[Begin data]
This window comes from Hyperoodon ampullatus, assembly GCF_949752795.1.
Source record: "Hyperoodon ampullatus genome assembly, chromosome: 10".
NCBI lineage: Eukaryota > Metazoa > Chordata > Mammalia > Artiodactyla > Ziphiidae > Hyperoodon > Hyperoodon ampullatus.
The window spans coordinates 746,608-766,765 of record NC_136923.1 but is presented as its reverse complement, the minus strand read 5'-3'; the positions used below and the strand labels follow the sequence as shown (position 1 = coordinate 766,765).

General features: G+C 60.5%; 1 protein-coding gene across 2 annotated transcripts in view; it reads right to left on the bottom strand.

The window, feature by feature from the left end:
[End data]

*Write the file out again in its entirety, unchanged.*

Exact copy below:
This window comes from Hyperoodon ampullatus, assembly GCF_949752795.1.
Source record: "Hyperoodon ampullatus genome assembly, chromosome: 10".
NCBI lineage: Eukaryota > Metazoa > Chordata > Mammalia > Artiodactyla > Ziphiidae > Hyperoodon > Hyperoodon ampullatus.
The window spans coordinates 746,608-766,765 of record NC_136923.1 but is presented as its reverse complement, the minus strand read 5'-3'; the positions used below and the strand labels follow the sequence as shown (position 1 = coordinate 766,765).

General features: G+C 60.5%; 1 protein-coding gene across 2 annotated transcripts in view; it reads right to left on the bottom strand.

The window, feature by feature from the left end: